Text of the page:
September 9, 2012 Fish
Catherine (Kitty) Mecklenburg is a research associate with the Department of Ichthyology, California Academy of Sciences. She was on both previous RUSALCA cruises ('04 and '09) and has returned to continue her work on the identification and distribution of fishes that live on (benthic) or near the bottom (demersal). With her on this cruise is Arve Lynghammer, a Ph.D. student at the University of Tromsø, Norway. When the RUSALCA program started, few fishery or ichthyological research investigations had been carried out in this region of dramatic climate change and the composition of the fish fauna in the region was largely unknown. This was particularly true for the Russian waters of the study area. The RUSALCA mission has been to generate and disseminate essential information on the poorly studied fish fauna of the Pacific-Arctic region to a wide community of users, including the fish teams in the program focusing on other aspects such as life histories and ecology. The work will enable current and future monitoring of biodiversity and detection of change by providing basic knowledge on identification of species and accurate assessments of species distributions.
Kitty uses a bottom trawl net called an otter trawl to collect samples at several biological stations, and distinguishes among species using standard morphological methods supplemented by tissue sampling in the field for DNA analysis. This research has helped to solve longstanding problems in identification of Arctic species. Prior to this work, only highly technical, sometimes controversial, works were available to help identify the Pacific-Arctic fishes. Without clear descriptive material and assessments of current distribution, it will not be possible to monitor the resource. Kitty is currently working on an informational atlas and identification guide to the Pacific-Arctic fishes which will enable fish specialists as well as non-experts to more accurately identify fish obtained by future monitoring efforts. The RUSALCA cruise in 2004 provided records from the Chukchi Sea of several continental shelf species that had rarely been reported for the region. In 2009 the retreat of the sea ice allowed the ship to reach deeper waters of the continental slope north of 76°N, where Kitty's team discovered several species new or rare for the region.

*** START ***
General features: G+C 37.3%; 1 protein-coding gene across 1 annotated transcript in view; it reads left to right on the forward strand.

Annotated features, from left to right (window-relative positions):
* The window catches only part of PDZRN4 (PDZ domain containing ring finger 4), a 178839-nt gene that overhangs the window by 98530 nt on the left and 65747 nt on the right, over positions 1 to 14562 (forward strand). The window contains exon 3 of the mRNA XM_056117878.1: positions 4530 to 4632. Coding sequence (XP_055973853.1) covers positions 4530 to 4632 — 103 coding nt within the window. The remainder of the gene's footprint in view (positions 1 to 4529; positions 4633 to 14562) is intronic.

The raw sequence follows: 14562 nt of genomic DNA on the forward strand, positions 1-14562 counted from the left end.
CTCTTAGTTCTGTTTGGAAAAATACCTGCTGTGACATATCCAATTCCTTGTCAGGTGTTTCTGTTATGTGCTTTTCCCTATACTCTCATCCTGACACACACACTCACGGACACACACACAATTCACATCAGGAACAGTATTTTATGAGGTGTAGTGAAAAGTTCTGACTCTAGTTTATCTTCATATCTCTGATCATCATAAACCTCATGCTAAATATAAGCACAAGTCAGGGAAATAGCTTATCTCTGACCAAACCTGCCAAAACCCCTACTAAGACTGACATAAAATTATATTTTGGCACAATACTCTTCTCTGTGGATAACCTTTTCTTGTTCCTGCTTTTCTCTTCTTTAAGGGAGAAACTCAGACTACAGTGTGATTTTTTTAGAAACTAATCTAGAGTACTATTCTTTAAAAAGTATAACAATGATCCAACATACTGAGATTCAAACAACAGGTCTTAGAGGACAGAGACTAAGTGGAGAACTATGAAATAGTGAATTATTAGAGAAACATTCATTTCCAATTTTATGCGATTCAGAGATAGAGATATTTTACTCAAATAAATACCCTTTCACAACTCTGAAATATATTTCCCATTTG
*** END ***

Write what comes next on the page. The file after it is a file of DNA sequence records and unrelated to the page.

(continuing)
A question that always arises is whether these discoveries reflect new movements of fishes into the region (from the Atlantic or the Pacific depending on the species involved), possibly in response to climate change, or are simply the result of sampling in previously under sampled areas. Whatever the case may be, the RUSALCA program has enabled a baseline to be established. Kitty hopes to reach additional previously unsampled sites on this cruise where she might make additional new discoveries. She'll be focusing on filling gaps in the current draft of the identification guide by continuing to photograph fresh and living specimens, to extract tissues for DNA barcoding, and to preserve and archive specimens for permanent museum collections to serve as documentation of the catch and provide specimens for taxonomic research.
Note: For more information about the new and rare species identified on previous RUSALCA cruises, check out more information about Kitty's work on the NOAA Ocean Explorer website, www.oceanexplorer.noaa.gov/explorations/12arctic/welcome/html